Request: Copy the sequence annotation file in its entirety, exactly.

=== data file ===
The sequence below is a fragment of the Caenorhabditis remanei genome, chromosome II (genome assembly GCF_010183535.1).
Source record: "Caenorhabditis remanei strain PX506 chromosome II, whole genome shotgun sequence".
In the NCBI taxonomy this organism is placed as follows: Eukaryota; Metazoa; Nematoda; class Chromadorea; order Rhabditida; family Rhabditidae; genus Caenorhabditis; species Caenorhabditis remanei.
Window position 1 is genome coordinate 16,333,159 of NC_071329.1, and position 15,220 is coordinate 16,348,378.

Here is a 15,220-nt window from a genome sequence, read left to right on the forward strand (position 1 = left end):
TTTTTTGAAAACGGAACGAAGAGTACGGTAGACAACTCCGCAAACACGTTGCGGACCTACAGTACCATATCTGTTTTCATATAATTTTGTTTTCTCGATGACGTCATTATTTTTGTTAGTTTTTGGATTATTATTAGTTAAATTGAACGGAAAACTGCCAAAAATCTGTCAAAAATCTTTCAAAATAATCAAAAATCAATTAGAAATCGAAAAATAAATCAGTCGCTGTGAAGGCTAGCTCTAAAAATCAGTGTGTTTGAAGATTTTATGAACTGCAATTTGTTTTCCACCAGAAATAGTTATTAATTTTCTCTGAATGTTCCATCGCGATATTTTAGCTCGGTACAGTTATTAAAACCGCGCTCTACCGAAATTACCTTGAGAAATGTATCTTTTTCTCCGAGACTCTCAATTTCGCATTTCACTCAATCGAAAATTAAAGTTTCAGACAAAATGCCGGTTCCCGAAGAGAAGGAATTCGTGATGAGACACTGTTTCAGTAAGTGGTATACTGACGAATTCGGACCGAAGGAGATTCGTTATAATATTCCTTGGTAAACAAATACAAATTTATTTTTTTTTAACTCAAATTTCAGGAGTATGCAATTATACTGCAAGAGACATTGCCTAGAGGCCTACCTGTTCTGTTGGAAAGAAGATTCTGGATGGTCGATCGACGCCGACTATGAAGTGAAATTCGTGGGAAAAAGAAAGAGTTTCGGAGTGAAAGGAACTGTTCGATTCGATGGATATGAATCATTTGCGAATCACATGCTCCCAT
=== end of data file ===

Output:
The sequence below is a fragment of the Caenorhabditis remanei genome, chromosome II (genome assembly GCF_010183535.1).
Source record: "Caenorhabditis remanei strain PX506 chromosome II, whole genome shotgun sequence".
In the NCBI taxonomy this organism is placed as follows: Eukaryota; Metazoa; Nematoda; class Chromadorea; order Rhabditida; family Rhabditidae; genus Caenorhabditis; species Caenorhabditis remanei.
Window position 1 is genome coordinate 16,333,159 of NC_071329.1, and position 15,220 is coordinate 16,348,378.

Here is a 15,220-nt window from a genome sequence, read left to right on the forward strand (position 1 = left end):
TTTTTTGAAAACGGAACGAAGAGTACGGTAGACAACTCCGCAAACACGTTGCGGACCTACAGTACCATATCTGTTTTCATATAATTTTGTTTTCTCGATGACGTCATTATTTTTGTTAGTTTTTGGATTATTATTAGTTAAATTGAACGGAAAACTGCCAAAAATCTGTCAAAAATCTTTCAAAATAATCAAAAATCAATTAGAAATCGAAAAATAAATCAGTCGCTGTGAAGGCTAGCTCTAAAAATCAGTGTGTTTGAAGATTTTATGAACTGCAATTTGTTTTCCACCAGAAATAGTTATTAATTTTCTCTGAATGTTCCATCGCGATATTTTAGCTCGGTACAGTTATTAAAACCGCGCTCTACCGAAATTACCTTGAGAAATGTATCTTTTTCTCCGAGACTCTCAATTTCGCATTTCACTCAATCGAAAATTAAAGTTTCAGACAAAATGCCGGTTCCCGAAGAGAAGGAATTCGTGATGAGACACTGTTTCAGTAAGTGGTATACTGACGAATTCGGACCGAAGGAGATTCGTTATAATATTCCTTGGTAAACAAATACAAATTTATTTTTTTTTAACTCAAATTTCAGGAGTATGCAATTATACTGCAAGAGACATTGCCTAGAGGCCTACCTGTTCTGTTGGAAAGAAGATTCTGGATGGTCGATCGACGCCGACTATGAAGTGAAATTCGTGGGAAAAAGAAAGAGTTTCGGAGTGAAAGGAACTGTTCGATTCGATGGATATGAATCATTTGCGAATCACATGCTCCCAT